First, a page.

As a reader, roadblocks like walking, driving, sleeping or other tasks might conflict with meeting those reading goals but a good podcast can help you to multitask your day to day life while keeping those goals in mind.
Chances are, your friends don’t read as much as you do, so they probably don’t understand your obsession. But podcasts are a nice gateway to overindulge in your favorite authors, books, and new reads. More than that, they’re super entertaining!
So rest your eyes (literally) and check out our recommended list of fun, informative bookish podcasts you should tune in to.
1. Late Night Library
What’s it About: Late Night Library is the umbrella for several great bookish podcasts. Late Night Conversations is pretty cool because the host speaks firsthand with authors. Although the show does focus on a certain title, you never know what other juicy morsels will come out in these candid conversations.
Topics Discussed: NYC-based professor and author John Matteson expounded on his book The Annotated Little Women, in which he puts his own spin on the beloved Alcott family. New York Times Book Review editor Pamela Paul also joins in from time to time to break down her journey to becoming an author and how she works to dispel diversity issues within the book review community.
2. Between the Covers
What’s it About: Between the Covers is the podcast to listen to when you want answers. The direct, author to author tete-a-tete is very pointed and intentional. You’ll leave with a greater understanding of the book as well as an author’s true reasoning behind choices that were made in the writing.
3. Lexicon Valley
What’s it About: One thing that has become glaringly obvious to me is just how much of what I’ve read influences the way I speak to other people. Produced by Slate, Lexicon Valley is a podcast not only about books; it teaches listeners about vocabulary and the origin of words and phrases. The show even takes a look at pet peeves, neurolinguistics, and the “death” of languages in order to question why and how language is used.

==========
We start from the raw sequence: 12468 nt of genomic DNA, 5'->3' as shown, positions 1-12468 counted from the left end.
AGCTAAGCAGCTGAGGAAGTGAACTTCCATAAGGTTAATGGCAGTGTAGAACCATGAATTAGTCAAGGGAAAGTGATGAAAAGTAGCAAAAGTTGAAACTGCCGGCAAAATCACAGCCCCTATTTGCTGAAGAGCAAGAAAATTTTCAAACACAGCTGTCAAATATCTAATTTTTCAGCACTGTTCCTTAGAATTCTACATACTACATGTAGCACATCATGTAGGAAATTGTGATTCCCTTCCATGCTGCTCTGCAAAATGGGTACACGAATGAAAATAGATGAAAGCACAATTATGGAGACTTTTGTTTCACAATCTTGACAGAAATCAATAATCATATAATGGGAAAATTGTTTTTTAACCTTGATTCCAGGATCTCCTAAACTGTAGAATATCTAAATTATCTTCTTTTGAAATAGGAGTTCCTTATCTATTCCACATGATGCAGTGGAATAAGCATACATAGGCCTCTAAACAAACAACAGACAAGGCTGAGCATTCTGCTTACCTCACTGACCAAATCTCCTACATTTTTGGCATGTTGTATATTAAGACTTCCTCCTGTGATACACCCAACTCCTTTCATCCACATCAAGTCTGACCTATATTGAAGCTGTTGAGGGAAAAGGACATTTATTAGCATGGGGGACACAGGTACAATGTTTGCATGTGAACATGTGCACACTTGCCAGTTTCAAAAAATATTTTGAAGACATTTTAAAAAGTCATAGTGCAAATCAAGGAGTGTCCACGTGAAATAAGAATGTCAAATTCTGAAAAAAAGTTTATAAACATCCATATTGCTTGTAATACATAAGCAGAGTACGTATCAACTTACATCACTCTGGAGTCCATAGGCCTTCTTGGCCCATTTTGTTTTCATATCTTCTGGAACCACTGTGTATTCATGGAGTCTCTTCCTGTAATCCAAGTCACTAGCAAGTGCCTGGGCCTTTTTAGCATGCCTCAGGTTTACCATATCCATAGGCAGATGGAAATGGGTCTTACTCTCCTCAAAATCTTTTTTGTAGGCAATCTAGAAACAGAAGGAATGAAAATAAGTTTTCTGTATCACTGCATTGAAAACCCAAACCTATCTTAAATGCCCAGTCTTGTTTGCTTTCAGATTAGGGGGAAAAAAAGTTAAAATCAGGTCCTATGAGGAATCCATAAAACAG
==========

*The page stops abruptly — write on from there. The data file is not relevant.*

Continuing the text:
Topics Discussed: Past conversations have been on subjects like Word Sex: How Words Hook Up and Make New Ones and What Had Happened Was Storytelling. During that airing, show host John McWhorter sheds light on his own book, Talking Back Talking Black Truths About Americas Lingua Franca.
4. OtherPpl (with Brad Listi)
What’s it About: Brad Listi is a funny, down to earth, LA Times best-selling author who typically provides one-on-one chats with other authors on the show. Thought-provoking and easygoing, the inviting tone of Listi’s podcast makes it all the more easy to get into. Not only that, he’s made his subscription-only archives public and completely free to listen to.
Topics Discussed: Previous guests have included David Berenbaum the screenwriter behind the classic Christmas flick, Elf, and author Kristin Dombek who interpreted her book Selfishness of Others: An Essay On The Fear of Narcissism.
5. Literary Disco
What’s it About: My favorite on the list, Literary Disco makes for an amusing listening experience, to say the least. Literary Disco gives off a colloquial impression: just a few friends sitting around and goofing off with a bit of friendly book banter. There’s even a little dose of pop culture conversations as well. As if that wasn’t a selling point already, Major Bonus: Boy Meets World alum and resident cutie, Rider Strong, is one of the hosts.
Topics Discussed: Some of the conversations on Literary Disco have ranged from classic works like George Orwell‘s 1984 to game night to answering listener questions. Other shows have taken an in-depth look into the art of memoir in podcasts like, Why We Write About Ourselves.
6. Dear Book Nerd
Topics Discussed: Some of the things they’ve spoken about have been: balancing your pleasure reading with schoolwork, not falling asleep by reading, favorite bookish vacation sites, and getting over a book that really affected you. Hot tip: They also talk about comics from time to time, too!
7. Slate’s Audio Book Club
What’s it About: As the name suggest, Slate’s Audio Book Club is your own virtual audio book club. They usually have critical discussions on authors, sharing thoughts and theories on books they’re reading at the moment and significant plot points of a book. But only listen if you don’t mind spoilers because the bits and pieces discussed can get pretty detailed.
Topics Discussed: Huh, This Memoir Makes Plants Really Interesting was used as their tagline for probing books like Lab Girl, a memoir written by American geobiologist Hope Jahren. And no, there’s nothing shady with that title: Jaren is an actual geochemist. Slate critics have also explored Rebecca Traister‘s Eligible, a book that considers how single women are reshaping America.
Have you listened to any good podcasts lately?
Share some of your favorite podcasts with us in the comments!